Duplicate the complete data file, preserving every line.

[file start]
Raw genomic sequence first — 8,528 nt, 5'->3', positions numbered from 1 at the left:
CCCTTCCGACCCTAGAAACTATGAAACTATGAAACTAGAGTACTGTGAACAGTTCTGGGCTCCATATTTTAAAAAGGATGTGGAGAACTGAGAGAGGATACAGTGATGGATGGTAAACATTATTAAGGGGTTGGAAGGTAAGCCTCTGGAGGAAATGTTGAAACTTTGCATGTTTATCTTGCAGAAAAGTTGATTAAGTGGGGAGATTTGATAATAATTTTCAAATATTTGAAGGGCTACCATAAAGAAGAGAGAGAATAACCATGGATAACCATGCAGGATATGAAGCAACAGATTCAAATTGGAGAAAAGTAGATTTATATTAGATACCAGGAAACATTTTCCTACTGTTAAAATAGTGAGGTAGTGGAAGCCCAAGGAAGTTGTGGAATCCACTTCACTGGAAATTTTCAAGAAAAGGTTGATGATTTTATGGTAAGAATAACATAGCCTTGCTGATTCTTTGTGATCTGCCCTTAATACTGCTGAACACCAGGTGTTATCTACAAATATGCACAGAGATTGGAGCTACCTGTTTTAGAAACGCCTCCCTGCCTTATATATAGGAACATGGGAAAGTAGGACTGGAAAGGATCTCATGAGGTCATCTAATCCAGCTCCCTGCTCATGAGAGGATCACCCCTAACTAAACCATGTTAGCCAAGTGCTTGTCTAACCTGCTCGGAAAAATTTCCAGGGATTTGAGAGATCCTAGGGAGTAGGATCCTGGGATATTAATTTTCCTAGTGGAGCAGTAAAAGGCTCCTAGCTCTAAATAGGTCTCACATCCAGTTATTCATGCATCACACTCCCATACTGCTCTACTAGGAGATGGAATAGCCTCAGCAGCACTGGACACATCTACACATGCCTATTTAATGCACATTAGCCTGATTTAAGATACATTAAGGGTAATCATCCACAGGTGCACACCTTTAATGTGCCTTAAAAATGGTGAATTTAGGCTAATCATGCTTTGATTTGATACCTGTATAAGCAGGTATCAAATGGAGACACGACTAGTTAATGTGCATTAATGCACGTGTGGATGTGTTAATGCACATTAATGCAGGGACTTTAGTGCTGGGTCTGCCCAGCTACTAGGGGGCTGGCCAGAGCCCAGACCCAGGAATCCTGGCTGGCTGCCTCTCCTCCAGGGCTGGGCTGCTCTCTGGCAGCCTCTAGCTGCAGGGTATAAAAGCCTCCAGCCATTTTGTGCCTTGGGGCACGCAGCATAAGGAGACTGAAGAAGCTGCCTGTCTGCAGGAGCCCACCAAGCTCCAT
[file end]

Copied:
Raw genomic sequence first — 8,528 nt, 5'->3', positions numbered from 1 at the left:
CCCTTCCGACCCTAGAAACTATGAAACTATGAAACTAGAGTACTGTGAACAGTTCTGGGCTCCATATTTTAAAAAGGATGTGGAGAACTGAGAGAGGATACAGTGATGGATGGTAAACATTATTAAGGGGTTGGAAGGTAAGCCTCTGGAGGAAATGTTGAAACTTTGCATGTTTATCTTGCAGAAAAGTTGATTAAGTGGGGAGATTTGATAATAATTTTCAAATATTTGAAGGGCTACCATAAAGAAGAGAGAGAATAACCATGGATAACCATGCAGGATATGAAGCAACAGATTCAAATTGGAGAAAAGTAGATTTATATTAGATACCAGGAAACATTTTCCTACTGTTAAAATAGTGAGGTAGTGGAAGCCCAAGGAAGTTGTGGAATCCACTTCACTGGAAATTTTCAAGAAAAGGTTGATGATTTTATGGTAAGAATAACATAGCCTTGCTGATTCTTTGTGATCTGCCCTTAATACTGCTGAACACCAGGTGTTATCTACAAATATGCACAGAGATTGGAGCTACCTGTTTTAGAAACGCCTCCCTGCCTTATATATAGGAACATGGGAAAGTAGGACTGGAAAGGATCTCATGAGGTCATCTAATCCAGCTCCCTGCTCATGAGAGGATCACCCCTAACTAAACCATGTTAGCCAAGTGCTTGTCTAACCTGCTCGGAAAAATTTCCAGGGATTTGAGAGATCCTAGGGAGTAGGATCCTGGGATATTAATTTTCCTAGTGGAGCAGTAAAAGGCTCCTAGCTCTAAATAGGTCTCACATCCAGTTATTCATGCATCACACTCCCATACTGCTCTACTAGGAGATGGAATAGCCTCAGCAGCACTGGACACATCTACACATGCCTATTTAATGCACATTAGCCTGATTTAAGATACATTAAGGGTAATCATCCACAGGTGCACACCTTTAATGTGCCTTAAAAATGGTGAATTTAGGCTAATCATGCTTTGATTTGATACCTGTATAAGCAGGTATCAAATGGAGACACGACTAGTTAATGTGCATTAATGCACGTGTGGATGTGTTAATGCACATTAATGCAGGGACTTTAGTGCTGGGTCTGCCCAGCTACTAGGGGGCTGGCCAGAGCCCAGACCCAGGAATCCTGGCTGGCTGCCTCTCCTCCAGGGCTGGGCTGCTCTCTGGCAGCCTCTAGCTGCAGGGTATAAAAGCCTCCAGCCATTTTGTGCCTTGGGGCACGCAGCATAAGGAGACTGAAGAAGCTGCCTGTCTGCAGGAGCCCACCAAGCTCCAT